HUNTSVILLE, Ala. — Over the past year and a half, the pandemic has been the root cause behind shortages and delays across the globe. It seems the latest impact is on the routine vaccine rate for kids.

In Alabama, thousands of kids are missing out on crucial vaccines for diseases such as tetanus, whooping cough, polio, measles, mumps, rubella, and chicken pox, according to Dr. Wes Stubblefield. He is the district medical officer for the northern and northeastern district at the Alabama Department of Public Health.

Recently, AL.com reported a 26% drop in immunizations statewide. Dr. Stubblefield told News 19 he was searching for the updated ADPH numbers and would update the team when they are available.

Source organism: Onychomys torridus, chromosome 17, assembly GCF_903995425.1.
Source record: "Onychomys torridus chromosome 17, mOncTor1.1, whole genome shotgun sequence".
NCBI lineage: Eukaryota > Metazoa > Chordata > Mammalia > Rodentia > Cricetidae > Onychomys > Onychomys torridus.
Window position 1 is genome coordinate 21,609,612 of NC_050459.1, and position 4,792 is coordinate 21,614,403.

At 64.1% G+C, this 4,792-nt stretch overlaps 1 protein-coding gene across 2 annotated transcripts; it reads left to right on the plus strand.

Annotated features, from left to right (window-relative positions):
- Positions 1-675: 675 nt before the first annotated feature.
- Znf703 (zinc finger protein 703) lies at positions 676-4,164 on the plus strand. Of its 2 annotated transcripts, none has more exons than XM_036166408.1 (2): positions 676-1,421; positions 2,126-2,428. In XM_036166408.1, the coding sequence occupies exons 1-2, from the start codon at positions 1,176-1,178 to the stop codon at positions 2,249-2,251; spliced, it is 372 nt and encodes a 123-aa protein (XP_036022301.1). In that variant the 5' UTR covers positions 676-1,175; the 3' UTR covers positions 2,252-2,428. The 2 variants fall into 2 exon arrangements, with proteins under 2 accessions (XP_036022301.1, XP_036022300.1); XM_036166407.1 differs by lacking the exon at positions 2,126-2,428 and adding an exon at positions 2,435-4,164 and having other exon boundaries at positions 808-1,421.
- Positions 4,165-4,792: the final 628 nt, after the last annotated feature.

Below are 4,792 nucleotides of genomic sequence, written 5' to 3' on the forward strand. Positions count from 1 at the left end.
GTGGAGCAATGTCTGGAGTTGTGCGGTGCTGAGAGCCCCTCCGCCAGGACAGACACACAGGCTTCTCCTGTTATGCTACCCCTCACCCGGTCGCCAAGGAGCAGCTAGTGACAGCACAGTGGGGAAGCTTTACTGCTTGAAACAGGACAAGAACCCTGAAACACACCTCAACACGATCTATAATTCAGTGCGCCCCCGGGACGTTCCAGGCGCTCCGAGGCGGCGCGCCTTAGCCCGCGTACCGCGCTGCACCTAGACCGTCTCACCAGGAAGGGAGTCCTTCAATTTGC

He says the reason behind the declining numbers have to do with the COVID-19 pandemic.

“Parental vaccine hesitancy or that feeling of ‘I’m not sure it this is right’ has gotten stronger and more people seem to be wanting to either refuse vaccines altogether or delay introducing vaccines,” said Dr. Stubblefield.

He says the second reason is the pandemic forcing patients to delay appointments.

“A lot of parents were either nervous to bring their children to the doctor, fearing they would get sick. Some offices were limiting hours for patients that were well to keep the focus on the sick patients and to separate the well and the sick patients.”

Dr. Stubblefield adds that 7% of school-aged children in the state were not up-to-date on the regular vaccines. These are the ones required for public-school entry.

Dr. Stubblefield says in the past, Alabama has done very well with basic immunizations. He hopes as the stresses surrounding the pandemic ease, numbers will rise back to normal.

Over the past few years, different parts of the nation have seen outbreaks for things like hepatitis and measles. Dr. Stubblefield says the only way to prevent the spread of these diseases is to stay up-to-date on regular vaccines.